Kevyn D. Orr, emergency manager for Detroit, outlined his plan on Friday to avert impending financial disaster, including benefit cuts for the city's two public pension plans.
Mr. Orr kicked off negotiations with the Motor City's creditors, insurers of creditors, and labor unions by suspending payment on Detroit's unsecured debt, starting with a $39.7 billion payment due Friday on certificates of participation, akin to pension obligation bonds.
Unsecured creditors may only receive up to 10 cents on the dollar under Mr. Orr's plan; his team said about $2.5 billion in general unsecured debt won't be recovered.
Detroit's liabilities total $17 billion, including $1.4 billion related to COPs and an additional $344 million in marked-to-market swaps related to the COPs, according to Mr. Orr's creditor plan.
In his proposal, Mr. Orr said the combined underfunding totaled $3.5 billion for the $2.77 billion Detroit General Retirement System and the $3.4 billion Detroit Police and Fire Retirement System, including the COPs and swaps liabilities.
Mr. Orr's pension fund analysis found that previous “aggressive actuarial assumptions” resulted in “substantially understated” funded status for each city pension plan. The funded status of the General Retirement System was 83%, while that of the police and fire fund was 100%, according to June 30, 2011, independent valuations.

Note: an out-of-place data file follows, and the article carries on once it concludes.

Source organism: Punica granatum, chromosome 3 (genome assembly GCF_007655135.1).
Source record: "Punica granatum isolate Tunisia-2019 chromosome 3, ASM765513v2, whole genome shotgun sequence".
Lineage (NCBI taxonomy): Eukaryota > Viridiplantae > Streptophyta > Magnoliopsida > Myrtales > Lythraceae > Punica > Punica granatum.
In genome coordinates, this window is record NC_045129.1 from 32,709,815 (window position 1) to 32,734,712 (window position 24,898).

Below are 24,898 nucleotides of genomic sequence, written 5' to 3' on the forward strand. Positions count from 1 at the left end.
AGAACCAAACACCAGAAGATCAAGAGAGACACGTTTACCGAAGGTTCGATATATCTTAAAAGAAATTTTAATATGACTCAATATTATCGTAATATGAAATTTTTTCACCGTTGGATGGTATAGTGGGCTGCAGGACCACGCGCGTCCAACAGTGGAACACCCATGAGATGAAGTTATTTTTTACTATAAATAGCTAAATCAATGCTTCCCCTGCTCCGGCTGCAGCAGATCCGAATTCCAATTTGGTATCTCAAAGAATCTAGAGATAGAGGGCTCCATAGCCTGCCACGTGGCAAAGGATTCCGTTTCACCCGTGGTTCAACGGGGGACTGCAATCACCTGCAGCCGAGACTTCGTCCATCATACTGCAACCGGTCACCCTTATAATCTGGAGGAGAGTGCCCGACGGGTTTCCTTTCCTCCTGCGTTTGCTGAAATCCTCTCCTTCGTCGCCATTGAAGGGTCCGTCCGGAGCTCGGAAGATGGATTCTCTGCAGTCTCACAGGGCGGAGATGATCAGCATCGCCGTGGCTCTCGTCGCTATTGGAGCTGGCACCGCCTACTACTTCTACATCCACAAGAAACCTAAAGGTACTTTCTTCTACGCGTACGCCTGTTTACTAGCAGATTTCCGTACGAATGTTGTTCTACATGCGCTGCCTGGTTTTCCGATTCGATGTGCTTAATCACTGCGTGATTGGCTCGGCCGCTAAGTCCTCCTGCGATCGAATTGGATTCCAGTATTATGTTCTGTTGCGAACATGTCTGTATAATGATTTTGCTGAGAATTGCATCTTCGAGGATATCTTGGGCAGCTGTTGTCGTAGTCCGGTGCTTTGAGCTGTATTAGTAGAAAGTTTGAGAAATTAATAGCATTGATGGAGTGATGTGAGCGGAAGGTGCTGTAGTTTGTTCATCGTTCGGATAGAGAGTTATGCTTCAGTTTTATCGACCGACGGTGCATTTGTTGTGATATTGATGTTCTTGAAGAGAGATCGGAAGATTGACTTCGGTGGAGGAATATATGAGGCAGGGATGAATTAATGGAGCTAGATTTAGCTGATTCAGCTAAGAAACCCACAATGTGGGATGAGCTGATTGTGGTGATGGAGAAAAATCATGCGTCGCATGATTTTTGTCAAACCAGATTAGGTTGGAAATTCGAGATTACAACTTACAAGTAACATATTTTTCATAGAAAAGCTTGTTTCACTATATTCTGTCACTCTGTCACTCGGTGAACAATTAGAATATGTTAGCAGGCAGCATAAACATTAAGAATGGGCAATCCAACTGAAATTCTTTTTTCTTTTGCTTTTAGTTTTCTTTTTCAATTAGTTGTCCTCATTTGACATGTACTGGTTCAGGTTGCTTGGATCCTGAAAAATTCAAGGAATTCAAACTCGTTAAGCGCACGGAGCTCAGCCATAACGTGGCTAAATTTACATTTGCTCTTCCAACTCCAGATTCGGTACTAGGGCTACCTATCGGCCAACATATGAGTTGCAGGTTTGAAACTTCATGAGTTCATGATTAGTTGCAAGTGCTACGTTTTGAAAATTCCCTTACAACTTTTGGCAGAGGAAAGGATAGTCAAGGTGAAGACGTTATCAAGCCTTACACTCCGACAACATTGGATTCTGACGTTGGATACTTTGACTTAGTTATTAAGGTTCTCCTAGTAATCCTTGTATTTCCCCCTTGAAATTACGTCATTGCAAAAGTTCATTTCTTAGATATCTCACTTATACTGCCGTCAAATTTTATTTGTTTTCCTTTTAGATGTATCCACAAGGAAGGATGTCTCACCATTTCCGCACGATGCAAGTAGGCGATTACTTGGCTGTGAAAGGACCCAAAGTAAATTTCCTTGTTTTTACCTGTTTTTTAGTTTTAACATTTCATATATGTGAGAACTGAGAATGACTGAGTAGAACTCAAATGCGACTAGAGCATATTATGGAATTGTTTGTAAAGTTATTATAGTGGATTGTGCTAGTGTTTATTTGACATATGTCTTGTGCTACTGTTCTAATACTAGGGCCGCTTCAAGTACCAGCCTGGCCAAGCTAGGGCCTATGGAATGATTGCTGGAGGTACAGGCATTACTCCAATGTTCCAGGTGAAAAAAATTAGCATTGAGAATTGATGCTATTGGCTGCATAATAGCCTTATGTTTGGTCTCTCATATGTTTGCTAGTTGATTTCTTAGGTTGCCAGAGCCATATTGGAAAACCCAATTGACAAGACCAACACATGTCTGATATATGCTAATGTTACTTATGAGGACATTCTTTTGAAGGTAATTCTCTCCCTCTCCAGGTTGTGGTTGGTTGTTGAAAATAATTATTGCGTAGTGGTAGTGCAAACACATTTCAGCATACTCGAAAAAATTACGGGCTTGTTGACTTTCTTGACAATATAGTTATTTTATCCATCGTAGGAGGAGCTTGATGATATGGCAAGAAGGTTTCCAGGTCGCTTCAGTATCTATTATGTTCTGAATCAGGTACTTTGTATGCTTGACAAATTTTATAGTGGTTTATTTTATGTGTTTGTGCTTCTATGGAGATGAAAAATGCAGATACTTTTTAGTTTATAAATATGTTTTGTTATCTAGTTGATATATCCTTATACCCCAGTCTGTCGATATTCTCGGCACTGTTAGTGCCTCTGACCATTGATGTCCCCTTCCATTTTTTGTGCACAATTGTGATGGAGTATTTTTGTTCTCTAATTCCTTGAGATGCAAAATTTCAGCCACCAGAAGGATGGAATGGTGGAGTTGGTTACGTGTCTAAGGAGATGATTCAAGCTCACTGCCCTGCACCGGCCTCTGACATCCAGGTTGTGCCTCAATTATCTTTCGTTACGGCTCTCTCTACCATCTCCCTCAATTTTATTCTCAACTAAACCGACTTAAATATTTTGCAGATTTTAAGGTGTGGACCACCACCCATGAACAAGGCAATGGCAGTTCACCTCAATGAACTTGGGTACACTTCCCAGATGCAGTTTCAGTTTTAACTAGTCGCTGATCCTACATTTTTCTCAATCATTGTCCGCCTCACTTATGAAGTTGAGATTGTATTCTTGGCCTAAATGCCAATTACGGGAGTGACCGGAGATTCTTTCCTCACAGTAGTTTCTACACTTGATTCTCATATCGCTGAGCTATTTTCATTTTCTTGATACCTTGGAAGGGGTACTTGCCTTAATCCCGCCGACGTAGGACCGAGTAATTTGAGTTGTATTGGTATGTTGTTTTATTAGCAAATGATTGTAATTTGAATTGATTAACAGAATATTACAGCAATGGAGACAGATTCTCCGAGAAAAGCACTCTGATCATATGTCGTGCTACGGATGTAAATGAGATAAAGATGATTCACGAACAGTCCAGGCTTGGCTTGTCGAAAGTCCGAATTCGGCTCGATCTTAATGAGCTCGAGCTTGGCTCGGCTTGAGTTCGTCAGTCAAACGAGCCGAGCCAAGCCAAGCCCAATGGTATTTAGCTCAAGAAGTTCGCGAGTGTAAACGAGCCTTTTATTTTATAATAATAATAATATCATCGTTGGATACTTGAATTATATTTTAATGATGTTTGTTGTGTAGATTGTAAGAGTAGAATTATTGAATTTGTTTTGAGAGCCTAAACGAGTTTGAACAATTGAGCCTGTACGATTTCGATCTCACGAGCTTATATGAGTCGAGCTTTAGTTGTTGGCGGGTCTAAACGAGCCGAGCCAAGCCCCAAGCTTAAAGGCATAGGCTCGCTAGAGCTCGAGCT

Recalculations based on “more reasonable assumptions” substantially lowered the funded status of the General Retirement System to 65%, and the police and fire system to 78%, according to Mr. Orr's creditor plan.
“At this level of underfunding, the city would have to contribute approximately $200 (million) to $350 million annually to fully fund currently accrued, vested benefits. Such contributions will not be made under the plan,” Mr. Orr's proposal stated.
“Because the amounts realized on the underfunding claims (the COPs and swaps unsecured debt) will be substantially less than the underfunding amount, there must be significant cuts in accrued, vested pension amounts for both active and currently retired persons,” the creditor proposal said.
Bill Nowling, Mr. Orr's spokesman, said in an interview that the emergency manager's office only received the pension fund valuation review it commissioned from Milliman five days ago, not enough time in which to be able to make concrete plans about the pension funds.
“We have to sit down with the boards of both pension funds next week and hammer out an agreement about the true funded status of these funds. Once we do that, then we can make more specific recommendations about changes to pension benefits or fund structures,” Mr. Nowling said.
He stressed that there are no plans – yet – to freeze the city's defined benefit plans and substitute defined contribution plans or hybrid plans, but acknowledged both possibilities will be considered.
“As discussed in the creditors'meeting today, if these pension funds' assets had just been invested in a conservative way, instead of investing in risky development projects around the city and loans that will never be repaid, they probably would be fully funded now,” Mr. Nowling said.
Kirk Pinho, a reporter for Crain's Detroit Business, a sister publication of Pensions & Investments, contributed to this story.